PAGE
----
Social characteristics associated with outcome of paediatric human immunodeficiency virus admissions


  • Olusola Adetunji Oyedeji Department of Paediatrics and Child Health, Ladoke Akintola University of Technology Teaching Hospital, Osogbo, Osun State, Nigeria
  • Olasunkanmi Oladapo Olubanjo Paediatric Unit Pilgrim Hospital, United Lincolnshire Health Trust Boston, Lincolnshire, United Kingdom
  • Gabriel Ademola Oyedeji Department of Paediatrics and Child Health, Ladoke Akintola University of Technology Teaching Hospital, Osogbo, Osun State, Nigeria



Characteristics, Childhood, HIV, Outcome, Social


Background: Information on social characteristics in human immunodeficiency virus (HIV) infected Nigerian children is scarce. The association between social characteristics such as single parenthood, low socio-economic status, polygamy and lack of parental education on the outcome of paediatric HIV admissions has been under studied.

Methods: Information was obtained from the case notes of HIV infected children between the year 2006 and 2012 at a Nigerian tertiary hospital. Details of the information extracted include socio-demographics, diagnoses and outcome of management. Data was analysed with the SPSS 18 software.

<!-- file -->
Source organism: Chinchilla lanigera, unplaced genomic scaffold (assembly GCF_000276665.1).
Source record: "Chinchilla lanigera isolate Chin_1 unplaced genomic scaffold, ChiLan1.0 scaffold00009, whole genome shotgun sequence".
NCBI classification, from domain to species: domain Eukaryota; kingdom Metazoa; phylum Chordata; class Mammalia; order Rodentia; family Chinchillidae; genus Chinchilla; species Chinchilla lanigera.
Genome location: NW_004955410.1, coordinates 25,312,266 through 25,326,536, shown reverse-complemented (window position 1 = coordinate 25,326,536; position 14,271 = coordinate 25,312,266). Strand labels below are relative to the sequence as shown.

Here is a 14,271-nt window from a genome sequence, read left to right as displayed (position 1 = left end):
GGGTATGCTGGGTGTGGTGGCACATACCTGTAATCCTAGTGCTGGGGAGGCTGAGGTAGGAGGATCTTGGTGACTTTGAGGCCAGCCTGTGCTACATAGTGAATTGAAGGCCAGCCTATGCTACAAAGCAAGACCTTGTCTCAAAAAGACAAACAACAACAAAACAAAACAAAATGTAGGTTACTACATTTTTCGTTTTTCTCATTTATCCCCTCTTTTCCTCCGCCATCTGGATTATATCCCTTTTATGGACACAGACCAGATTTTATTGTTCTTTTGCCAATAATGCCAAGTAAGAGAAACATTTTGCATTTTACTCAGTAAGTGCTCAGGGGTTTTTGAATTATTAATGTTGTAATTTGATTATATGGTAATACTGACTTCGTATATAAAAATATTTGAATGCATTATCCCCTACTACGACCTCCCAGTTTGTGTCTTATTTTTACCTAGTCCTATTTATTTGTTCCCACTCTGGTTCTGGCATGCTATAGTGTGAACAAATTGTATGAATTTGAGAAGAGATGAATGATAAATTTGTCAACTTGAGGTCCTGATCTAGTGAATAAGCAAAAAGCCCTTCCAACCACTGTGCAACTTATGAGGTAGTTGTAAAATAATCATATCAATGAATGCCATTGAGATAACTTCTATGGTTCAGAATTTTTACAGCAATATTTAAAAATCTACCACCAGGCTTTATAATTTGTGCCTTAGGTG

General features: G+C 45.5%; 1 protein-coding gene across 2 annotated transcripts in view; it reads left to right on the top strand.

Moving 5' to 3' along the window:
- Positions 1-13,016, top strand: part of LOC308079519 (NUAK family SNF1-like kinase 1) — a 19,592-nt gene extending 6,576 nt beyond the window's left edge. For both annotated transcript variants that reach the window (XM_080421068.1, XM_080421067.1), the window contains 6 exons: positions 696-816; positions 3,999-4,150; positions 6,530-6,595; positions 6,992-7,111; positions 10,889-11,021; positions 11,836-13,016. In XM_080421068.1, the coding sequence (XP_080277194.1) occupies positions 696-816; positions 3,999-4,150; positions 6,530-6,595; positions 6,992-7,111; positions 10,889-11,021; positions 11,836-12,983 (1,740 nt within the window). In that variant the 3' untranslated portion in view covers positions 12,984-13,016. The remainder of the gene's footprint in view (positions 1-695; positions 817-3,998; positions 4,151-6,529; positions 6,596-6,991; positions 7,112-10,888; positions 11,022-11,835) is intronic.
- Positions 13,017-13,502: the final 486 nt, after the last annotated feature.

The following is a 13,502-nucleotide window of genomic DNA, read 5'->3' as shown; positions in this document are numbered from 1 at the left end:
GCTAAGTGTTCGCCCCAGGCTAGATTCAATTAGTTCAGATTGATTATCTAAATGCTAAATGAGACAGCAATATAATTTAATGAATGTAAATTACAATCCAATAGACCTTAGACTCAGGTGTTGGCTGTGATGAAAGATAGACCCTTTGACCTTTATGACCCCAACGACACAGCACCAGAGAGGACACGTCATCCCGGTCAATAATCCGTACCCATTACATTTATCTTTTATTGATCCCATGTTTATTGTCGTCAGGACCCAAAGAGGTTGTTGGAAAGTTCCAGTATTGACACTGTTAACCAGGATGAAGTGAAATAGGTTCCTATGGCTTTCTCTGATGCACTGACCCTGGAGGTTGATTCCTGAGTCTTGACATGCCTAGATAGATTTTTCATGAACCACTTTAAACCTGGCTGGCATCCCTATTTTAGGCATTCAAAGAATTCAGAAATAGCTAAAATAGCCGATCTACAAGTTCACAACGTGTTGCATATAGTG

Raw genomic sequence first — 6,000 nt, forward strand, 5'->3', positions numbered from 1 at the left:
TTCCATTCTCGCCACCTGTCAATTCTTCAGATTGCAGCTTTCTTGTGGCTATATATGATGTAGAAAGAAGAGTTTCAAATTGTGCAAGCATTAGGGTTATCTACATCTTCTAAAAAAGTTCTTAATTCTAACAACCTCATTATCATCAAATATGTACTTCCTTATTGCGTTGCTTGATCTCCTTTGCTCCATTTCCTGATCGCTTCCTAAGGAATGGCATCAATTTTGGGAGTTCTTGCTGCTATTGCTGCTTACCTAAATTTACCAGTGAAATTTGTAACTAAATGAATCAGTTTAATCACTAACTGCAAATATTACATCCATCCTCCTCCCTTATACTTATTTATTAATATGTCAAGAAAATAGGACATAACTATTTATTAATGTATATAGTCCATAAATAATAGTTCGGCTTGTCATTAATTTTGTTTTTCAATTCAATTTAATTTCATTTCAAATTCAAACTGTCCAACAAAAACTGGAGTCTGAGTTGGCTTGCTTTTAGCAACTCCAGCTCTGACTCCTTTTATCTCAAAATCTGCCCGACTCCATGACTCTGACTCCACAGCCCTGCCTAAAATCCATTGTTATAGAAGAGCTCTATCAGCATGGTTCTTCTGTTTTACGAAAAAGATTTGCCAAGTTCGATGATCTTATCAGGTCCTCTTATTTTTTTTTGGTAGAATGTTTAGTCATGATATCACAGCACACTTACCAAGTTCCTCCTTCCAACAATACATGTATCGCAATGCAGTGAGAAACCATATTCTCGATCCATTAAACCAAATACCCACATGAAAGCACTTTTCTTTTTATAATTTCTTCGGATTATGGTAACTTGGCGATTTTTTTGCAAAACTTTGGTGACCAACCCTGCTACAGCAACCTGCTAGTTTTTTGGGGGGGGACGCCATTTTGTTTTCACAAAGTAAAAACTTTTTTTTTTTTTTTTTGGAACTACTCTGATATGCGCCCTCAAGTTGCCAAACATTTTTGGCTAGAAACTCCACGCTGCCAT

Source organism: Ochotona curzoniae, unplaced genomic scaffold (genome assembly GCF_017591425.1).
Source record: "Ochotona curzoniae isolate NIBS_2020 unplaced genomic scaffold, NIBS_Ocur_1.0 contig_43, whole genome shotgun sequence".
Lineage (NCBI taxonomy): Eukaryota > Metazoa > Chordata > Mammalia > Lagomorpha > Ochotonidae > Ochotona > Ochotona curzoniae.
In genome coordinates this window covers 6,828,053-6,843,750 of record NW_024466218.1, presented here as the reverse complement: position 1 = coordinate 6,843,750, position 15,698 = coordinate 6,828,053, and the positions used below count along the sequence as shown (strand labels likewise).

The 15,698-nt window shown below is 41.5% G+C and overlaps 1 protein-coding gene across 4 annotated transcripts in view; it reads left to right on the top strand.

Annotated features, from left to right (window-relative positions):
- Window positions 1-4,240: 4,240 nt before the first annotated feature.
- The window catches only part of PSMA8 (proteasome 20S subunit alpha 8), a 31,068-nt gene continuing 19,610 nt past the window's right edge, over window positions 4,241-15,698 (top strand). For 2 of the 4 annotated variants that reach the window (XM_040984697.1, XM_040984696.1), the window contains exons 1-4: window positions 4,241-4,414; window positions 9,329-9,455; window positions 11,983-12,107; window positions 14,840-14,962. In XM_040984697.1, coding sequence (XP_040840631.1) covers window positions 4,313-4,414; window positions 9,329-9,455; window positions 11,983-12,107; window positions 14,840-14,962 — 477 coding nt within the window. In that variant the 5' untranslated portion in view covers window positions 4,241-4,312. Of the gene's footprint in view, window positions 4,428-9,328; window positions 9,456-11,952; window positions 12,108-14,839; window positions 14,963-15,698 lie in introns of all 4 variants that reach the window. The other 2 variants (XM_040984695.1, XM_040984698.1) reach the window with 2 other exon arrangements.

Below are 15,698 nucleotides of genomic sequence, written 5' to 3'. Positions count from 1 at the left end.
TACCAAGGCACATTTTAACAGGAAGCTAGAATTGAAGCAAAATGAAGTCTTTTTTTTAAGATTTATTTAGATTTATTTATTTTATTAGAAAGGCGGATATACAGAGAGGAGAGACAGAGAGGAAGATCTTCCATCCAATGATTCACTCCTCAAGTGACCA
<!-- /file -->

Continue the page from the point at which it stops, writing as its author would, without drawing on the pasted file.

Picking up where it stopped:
Results: Fifty (1.73%) of the total 2897 paediatric admissions were due to HIV disease. The mean age of the children studied was 3.7±2.9years and the 50 children were made up by 27 boys and 23 girls, giving a male to female ratio of 1:0.9. The mean age of the mothers and fathers were 28.7 and 36.7 years respectively. Pneumonia, septicaemia and tuberculosis accounted for more than 60% of admissions. Five (10.0%) children were from the upper, 12 (24.0%) from the middle and 33 (766.0%) from the lower socioeconomic classes. Twenty-four parents (couples) were both sero-positive for HIV and 7 discordant. Nineteen (38.0%) could not be classified because the status of the father was unknown. Of the 7 sero-discordant parents, 3 sero-negative fathers neglected their families. Thirty-nine children were from monogamous homes, nine from polygamous and two were raised by single parents. There were two discharges against medical advice and eleven deaths. The average number of siblings of the children studied was 2.57±2.1. Mortalities on admission were significantly associated with, parental financial constraints and the admitted HIV infected child having more than one sibling (p<0.05).

Conclusions: It was concluded that appropriate interventions to manage these associations will most likely improve the outcome of admissions. Strategies of improving disclosure and prevention of negative outcome of disclosures, such as family neglect in sero-discordant couples also need to be identified.



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